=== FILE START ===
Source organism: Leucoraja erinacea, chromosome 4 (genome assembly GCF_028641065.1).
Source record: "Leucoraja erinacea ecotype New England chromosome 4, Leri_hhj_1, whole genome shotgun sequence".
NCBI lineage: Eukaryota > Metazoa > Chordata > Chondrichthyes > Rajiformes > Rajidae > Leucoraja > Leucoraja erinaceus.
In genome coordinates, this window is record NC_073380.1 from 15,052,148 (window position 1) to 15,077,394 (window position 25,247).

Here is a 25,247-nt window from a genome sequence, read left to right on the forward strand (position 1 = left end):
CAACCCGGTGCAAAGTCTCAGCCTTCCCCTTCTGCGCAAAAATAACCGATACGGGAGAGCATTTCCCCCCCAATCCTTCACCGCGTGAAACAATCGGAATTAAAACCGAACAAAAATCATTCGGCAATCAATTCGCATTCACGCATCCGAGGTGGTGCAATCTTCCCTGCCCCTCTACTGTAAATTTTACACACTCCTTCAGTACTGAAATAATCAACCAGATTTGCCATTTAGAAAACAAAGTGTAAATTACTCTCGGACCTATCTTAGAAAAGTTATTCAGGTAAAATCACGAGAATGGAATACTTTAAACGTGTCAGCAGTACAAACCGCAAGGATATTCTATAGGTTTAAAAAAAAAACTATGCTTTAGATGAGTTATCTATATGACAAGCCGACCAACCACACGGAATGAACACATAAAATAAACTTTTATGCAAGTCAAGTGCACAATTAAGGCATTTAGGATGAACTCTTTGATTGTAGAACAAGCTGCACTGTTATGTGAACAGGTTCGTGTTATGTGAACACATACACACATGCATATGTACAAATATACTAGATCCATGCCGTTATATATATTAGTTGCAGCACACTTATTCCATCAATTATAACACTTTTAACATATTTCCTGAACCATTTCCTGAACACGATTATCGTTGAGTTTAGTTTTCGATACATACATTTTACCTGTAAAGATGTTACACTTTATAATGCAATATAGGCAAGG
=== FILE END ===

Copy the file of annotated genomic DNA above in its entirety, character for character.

Source organism: Leucoraja erinacea, chromosome 4 (genome assembly GCF_028641065.1).
Source record: "Leucoraja erinacea ecotype New England chromosome 4, Leri_hhj_1, whole genome shotgun sequence".
NCBI lineage: Eukaryota > Metazoa > Chordata > Chondrichthyes > Rajiformes > Rajidae > Leucoraja > Leucoraja erinaceus.
In genome coordinates, this window is record NC_073380.1 from 15,052,148 (window position 1) to 15,077,394 (window position 25,247).

Here is a 25,247-nt window from a genome sequence, read left to right on the forward strand (position 1 = left end):
CAACCCGGTGCAAAGTCTCAGCCTTCCCCTTCTGCGCAAAAATAACCGATACGGGAGAGCATTTCCCCCCCAATCCTTCACCGCGTGAAACAATCGGAATTAAAACCGAACAAAAATCATTCGGCAATCAATTCGCATTCACGCATCCGAGGTGGTGCAATCTTCCCTGCCCCTCTACTGTAAATTTTACACACTCCTTCAGTACTGAAATAATCAACCAGATTTGCCATTTAGAAAACAAAGTGTAAATTACTCTCGGACCTATCTTAGAAAAGTTATTCAGGTAAAATCACGAGAATGGAATACTTTAAACGTGTCAGCAGTACAAACCGCAAGGATATTCTATAGGTTTAAAAAAAAAACTATGCTTTAGATGAGTTATCTATATGACAAGCCGACCAACCACACGGAATGAACACATAAAATAAACTTTTATGCAAGTCAAGTGCACAATTAAGGCATTTAGGATGAACTCTTTGATTGTAGAACAAGCTGCACTGTTATGTGAACAGGTTCGTGTTATGTGAACACATACACACATGCATATGTACAAATATACTAGATCCATGCCGTTATATATATTAGTTGCAGCACACTTATTCCATCAATTATAACACTTTTAACATATTTCCTGAACCATTTCCTGAACACGATTATCGTTGAGTTTAGTTTTCGATACATACATTTTACCTGTAAAGATGTTACACTTTATAATGCAATATAGGCAAGG